Counterparties: Sandy beached
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After Sandy Weill had his say on breaking up big banks last week, backlash to his reversal was inevitable. It turns out Bank of America and Citi had already considered his idea: Execs at BofA studied breaking out troubled Countrywide Mortgage, which has been called the worst deal in finance history, as well Merrill Lynch’s securities business. Citi, apparently at the behest of regulators, did a similar analysis and even employed Bain to conduct it. The bank concluded that tax inefficiencies precluded a breakup; they have yet to pursue changing the tax code with the same vigor they applied to abolishing Glass-Steagall.
Somewhat paradoxically, BofA decided Countrywide was too bad to let go and that Merrill was too profitable to part with. The latter is just wrong, according to their own filings, as Jonathan Weil smartly points out: “Last quarter Merrill reported a net loss of $1.6 billion. It posted a $1.7 billion net loss for all of 2011″.
Before Weill made his comments, Jamie Dimon had already said that he doesn’t think any of JPMorgan’s business would be better off independently. He’s probably unlikely to take advice from a guy who once fired him said. Former JPMorgan Chairman and CEO William Harrison chimed in on the merits of Dimon’s firm with this faintest of praise: “you can screw [management and risk-taking] up at a small bank or a large bank”.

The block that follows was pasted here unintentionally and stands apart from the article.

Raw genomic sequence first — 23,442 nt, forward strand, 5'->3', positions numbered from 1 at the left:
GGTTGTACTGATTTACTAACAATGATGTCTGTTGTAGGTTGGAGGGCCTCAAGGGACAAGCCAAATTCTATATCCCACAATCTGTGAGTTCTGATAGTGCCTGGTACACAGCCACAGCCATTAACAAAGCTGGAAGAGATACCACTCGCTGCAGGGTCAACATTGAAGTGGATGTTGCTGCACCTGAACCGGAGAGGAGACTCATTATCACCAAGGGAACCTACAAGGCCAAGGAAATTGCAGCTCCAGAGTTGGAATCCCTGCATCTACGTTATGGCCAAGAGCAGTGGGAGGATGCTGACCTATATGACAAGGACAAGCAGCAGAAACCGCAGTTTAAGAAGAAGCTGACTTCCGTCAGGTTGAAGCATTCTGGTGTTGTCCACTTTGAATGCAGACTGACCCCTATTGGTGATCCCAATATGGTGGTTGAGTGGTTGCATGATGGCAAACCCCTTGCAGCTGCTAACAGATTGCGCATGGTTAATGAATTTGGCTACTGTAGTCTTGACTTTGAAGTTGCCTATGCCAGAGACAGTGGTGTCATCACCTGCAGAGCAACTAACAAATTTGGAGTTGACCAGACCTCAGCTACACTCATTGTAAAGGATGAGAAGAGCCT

The WSJ reports that Dodd-Frank’s two eponymous lawmakers don’t agree with Weill: Former Senator Chris Dodd thinks Weill is “frankly too simplistic”; Representative Barney Frank says doing “something drastic to a major part of the economy isn’t a very good idea” right now.
Had Weill spoken up a few years ago, Frank says he would have been all ears. And there are also who think Weill hasn’t even started to address his past mistakes. Here’s the Roosevelt Institute’s Jeff Madrick in the NYT: “What was most eye-catching was Mr. Weill’s claim that the conglomerate model ‘was right for that time.’ Nothing could be further from the truth”.
What we haven’t seen is a defense of big banks not just as the status quo or too complex to tamper with, but as better, more valuable businesses which are more socially useful than the alternative. Maybe that’s another legacy of the financial crisis: even their staunchest supporters have defined the benefits of big banks down. – Ben Walsh
On to today’s links:
The next make-or-break moment of the euro crisis: after everyone gets back from August vacation – Reuters
Germany and France endorse Draghi’s pledge to save the euro with decisive action – WSJ
The Bundesbank: still opposed to the ECB buying sovereign bonds – FT